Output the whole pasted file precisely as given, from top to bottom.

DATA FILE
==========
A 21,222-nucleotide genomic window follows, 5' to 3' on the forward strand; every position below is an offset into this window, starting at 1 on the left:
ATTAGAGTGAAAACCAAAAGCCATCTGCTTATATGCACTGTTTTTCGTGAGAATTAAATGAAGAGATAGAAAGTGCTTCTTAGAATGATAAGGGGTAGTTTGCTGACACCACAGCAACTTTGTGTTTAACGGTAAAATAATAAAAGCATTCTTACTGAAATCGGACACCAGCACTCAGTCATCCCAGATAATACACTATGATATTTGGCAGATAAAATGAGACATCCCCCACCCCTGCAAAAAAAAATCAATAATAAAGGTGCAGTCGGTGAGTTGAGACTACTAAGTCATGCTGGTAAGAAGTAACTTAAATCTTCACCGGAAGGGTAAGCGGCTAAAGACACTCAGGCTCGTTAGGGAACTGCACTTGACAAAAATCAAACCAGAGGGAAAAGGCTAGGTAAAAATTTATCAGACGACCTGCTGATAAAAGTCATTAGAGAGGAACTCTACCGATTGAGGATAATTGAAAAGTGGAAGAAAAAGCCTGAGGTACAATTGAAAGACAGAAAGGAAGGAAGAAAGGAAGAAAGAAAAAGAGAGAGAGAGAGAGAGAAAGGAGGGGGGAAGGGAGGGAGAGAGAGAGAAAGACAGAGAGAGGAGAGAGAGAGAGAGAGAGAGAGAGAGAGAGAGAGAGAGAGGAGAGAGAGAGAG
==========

A 21,222-nucleotide genomic window follows, 5' to 3' on the forward strand; every position below is an offset into this window, starting at 1 on the left:
ATTAGAGTGAAAACCAAAAGCCATCTGCTTATATGCACTGTTTTTCGTGAGAATTAAATGAAGAGATAGAAAGTGCTTCTTAGAATGATAAGGGGTAGTTTGCTGACACCACAGCAACTTTGTGTTTAACGGTAAAATAATAAAAGCATTCTTACTGAAATCGGACACCAGCACTCAGTCATCCCAGATAATACACTATGATATTTGGCAGATAAAATGAGACATCCCCCACCCCTGCAAAAAAAAATCAATAATAAAGGTGCAGTCGGTGAGTTGAGACTACTAAGTCATGCTGGTAAGAAGTAACTTAAATCTTCACCGGAAGGGTAAGCGGCTAAAGACACTCAGGCTCGTTAGGGAACTGCACTTGACAAAAATCAAACCAGAGGGAAAAGGCTAGGTAAAAATTTATCAGACGACCTGCTGATAAAAGTCATTAGAGAGGAACTCTACCGATTGAGGATAATTGAAAAGTGGAAGAAAAAGCCTGAGGTACAATTGAAAGACAGAAAGGAAGGAAGAAAGGAAGAAAGAAAAAGAGAGAGAGAGAGAGAGAAAGGAGGGGGGAAGGGAGGGAGAGAGAGAGAAAGACAGAGAGAGGAGAGAGAGAGAGAGAGAGAGAGAGAGAGAGAGAGAGAGAGGAGAGAGAGAGAG